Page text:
ENGLEWOOD, Colo. — To be honest, it’s not too difficult to beat the New York Giants.
Now, Denver Broncos’ head coach Vance Joseph will never admit it, in fact saying multiple times this week the Giants are “a good football team,” but the truth is, in 2017 New York has zero wins in five attempts, losing in a myriad of ways—only scoring three points in a game and giving up 434 yards of offense in another loss.
The book on how to beat the Giants is more of a New York Times best-selling novel that can be checked out at your local library than it is a few secret tips, but here are five magic numbers for the Broncos to get the job done against the Giants on primetime Sunday Night Football.
The Giants’ greatest indicator of success lies directly with their run defense. Since the beginning of last season, when New York allowed 104 or more rushing yards in a game they went 1-8. However, when they allow less than 104 yards on the ground they went 10-2.
In 2016, the Giants had the fourth-best rush defense, only allowing 88.6 yards per game on the ground, thus leading to a playoff berth. 2017, however, has been a different story as they are currently the fifth-worst run defense through the first five weeks of the season giving up 139 yards per game on the ground contributing to their 0-5 start.
Fortunately for the Broncos, they have the third-best running game in the league so far, averaging 143 yards per game. If Denver can pound the rock and just surpass 100 yards on Sunday, history would say they’ll win the game.
Since the start of 2016—when the Giants went 11-5 in the regular season before losing their first game in the postseason—New York went 2-4 in games that quarterback Eli Manning threw for more than 250 yards, including 0-2 this season with one of those games in which he threw for 366 yards.
After the Broncos’ Week 4 win over the Oakland Raiders, Joseph said teams can give up rushing yards and still win games, but the passing game was more indicative of success, “The pass game is where you make your chunk yards and where you score points.”
However, in the case of the Giants, when Manning is forced to throw the ball a lot, New York actually finds less success. What this means is simple: don’t be afraid to let Manning pass early and often.
The key to beating the Giants is relatively straightforward: run the ball and stop the run. Since the start of 2016, the Giants have gone 4-8 when rushing for 91 yards or less. When they eclipse 91 rushing yards they are 7-3.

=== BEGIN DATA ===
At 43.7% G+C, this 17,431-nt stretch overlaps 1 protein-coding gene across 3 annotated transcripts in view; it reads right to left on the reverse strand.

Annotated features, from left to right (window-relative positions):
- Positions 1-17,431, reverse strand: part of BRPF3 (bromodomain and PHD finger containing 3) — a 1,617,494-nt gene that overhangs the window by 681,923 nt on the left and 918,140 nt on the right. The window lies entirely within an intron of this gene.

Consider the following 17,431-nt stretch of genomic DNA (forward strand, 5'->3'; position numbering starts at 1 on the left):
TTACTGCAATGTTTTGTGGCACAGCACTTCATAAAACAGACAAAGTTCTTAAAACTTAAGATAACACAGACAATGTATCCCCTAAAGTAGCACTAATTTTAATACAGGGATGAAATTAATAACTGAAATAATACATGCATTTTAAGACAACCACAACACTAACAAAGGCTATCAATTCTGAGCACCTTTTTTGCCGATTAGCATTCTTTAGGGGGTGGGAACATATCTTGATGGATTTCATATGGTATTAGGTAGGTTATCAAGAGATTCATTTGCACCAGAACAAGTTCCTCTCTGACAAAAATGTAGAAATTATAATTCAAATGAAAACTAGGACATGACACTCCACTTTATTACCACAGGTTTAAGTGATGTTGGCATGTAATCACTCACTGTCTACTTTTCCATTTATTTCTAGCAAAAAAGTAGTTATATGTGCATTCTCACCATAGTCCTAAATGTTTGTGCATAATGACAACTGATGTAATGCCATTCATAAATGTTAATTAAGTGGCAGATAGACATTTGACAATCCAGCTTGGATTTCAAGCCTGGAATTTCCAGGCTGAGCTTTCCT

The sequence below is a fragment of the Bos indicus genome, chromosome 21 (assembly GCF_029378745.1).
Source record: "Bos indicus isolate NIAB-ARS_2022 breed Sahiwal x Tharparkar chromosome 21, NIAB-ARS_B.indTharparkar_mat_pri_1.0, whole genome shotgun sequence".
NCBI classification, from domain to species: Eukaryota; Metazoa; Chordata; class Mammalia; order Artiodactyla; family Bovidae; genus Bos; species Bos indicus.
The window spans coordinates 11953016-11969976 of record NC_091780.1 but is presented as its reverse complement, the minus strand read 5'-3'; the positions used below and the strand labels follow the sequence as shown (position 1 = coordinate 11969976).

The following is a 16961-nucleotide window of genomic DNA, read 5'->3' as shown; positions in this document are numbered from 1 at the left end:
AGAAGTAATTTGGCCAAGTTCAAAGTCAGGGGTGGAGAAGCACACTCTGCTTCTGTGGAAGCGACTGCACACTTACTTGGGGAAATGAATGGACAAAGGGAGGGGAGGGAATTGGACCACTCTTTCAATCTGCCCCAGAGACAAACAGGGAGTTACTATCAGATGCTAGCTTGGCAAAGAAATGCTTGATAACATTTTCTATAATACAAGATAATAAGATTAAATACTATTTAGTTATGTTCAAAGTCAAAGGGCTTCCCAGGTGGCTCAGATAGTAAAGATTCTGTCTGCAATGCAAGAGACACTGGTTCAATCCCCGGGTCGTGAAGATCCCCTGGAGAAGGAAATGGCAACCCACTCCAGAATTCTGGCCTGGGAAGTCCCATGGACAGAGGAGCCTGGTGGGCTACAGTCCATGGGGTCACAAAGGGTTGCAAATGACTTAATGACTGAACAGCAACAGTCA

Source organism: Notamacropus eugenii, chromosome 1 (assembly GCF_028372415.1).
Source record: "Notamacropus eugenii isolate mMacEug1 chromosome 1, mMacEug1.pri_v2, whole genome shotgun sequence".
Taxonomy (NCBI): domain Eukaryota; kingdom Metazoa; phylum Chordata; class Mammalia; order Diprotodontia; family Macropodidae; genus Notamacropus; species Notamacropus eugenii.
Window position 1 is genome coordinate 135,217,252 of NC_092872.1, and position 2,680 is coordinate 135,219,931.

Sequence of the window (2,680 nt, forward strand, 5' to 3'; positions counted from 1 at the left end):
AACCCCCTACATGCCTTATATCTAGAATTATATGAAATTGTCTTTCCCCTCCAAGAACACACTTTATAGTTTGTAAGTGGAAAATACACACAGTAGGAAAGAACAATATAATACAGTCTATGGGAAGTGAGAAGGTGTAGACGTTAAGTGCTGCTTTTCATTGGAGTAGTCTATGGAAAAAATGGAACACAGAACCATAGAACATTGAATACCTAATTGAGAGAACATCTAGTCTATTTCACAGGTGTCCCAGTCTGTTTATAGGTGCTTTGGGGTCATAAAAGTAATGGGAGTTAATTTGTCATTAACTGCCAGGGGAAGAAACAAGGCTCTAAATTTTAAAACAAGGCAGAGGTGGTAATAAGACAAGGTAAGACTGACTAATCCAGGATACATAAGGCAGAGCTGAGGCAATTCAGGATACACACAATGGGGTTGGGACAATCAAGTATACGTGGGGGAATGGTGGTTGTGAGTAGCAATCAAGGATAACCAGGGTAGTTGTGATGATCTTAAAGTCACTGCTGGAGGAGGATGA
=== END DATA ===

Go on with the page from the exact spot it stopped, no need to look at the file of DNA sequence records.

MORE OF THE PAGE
This season, the Giants have the third-worst rushing attack in the league, only averaging 77.8 yards on the ground. Unfortunately for the Giants, Denver has by far the league’s best run defense, only giving up 50.8 yards per game.
They say football games are won in the trenches. If this holds up on Sunday night, the Giants will have an incredibly difficult uphill battle to come away with a victory in the Mile High City.
Since the start of 2016, the Giants are 0-9 when they’ve given up 24 or more points in a game. New York is 2-1 when they’ve allowed exactly 23 points in a game and when they’ve held opponents under 23 points they are 9-1 in that time period.
Last season, the Giants were built on an elite defense—only giving up 17.8 points per game, the second-fewest in the league only to the New England Patriots. This season, however, the Giants have relied on their defense for success, much like they did last year, but they haven’t been able to get the job done— giving up 24.4 points per game, the ninth-most in the league.
In 2017, the Giants have held their opponents to under 24 points just once in which their offense only put up three points. What it all boils down to is if Denver can score more than 24 points, they’ll walk away from Sunday’s game 4-1. If not, the Giants have a chance.
Before the game even starts on Sunday night, the Giants are doomed—missing all three of their starting wide receivers. In the Giants’ Week 5 game against the Los Angeles Chargers, New York lost starting receivers Odell Beckham Jr., Brandon Marshall and Sterling Shepard to injury as well as backup receiver Dwayne Harris.
All four of the receivers have been ruled out for their Week 6 matchup against the Broncos. With only Roger Lewis on the Giants’ 53-man roster last week, Manning will be in for a very difficult matchup with his new receiving core going against the Broncos “No Fly Zone.”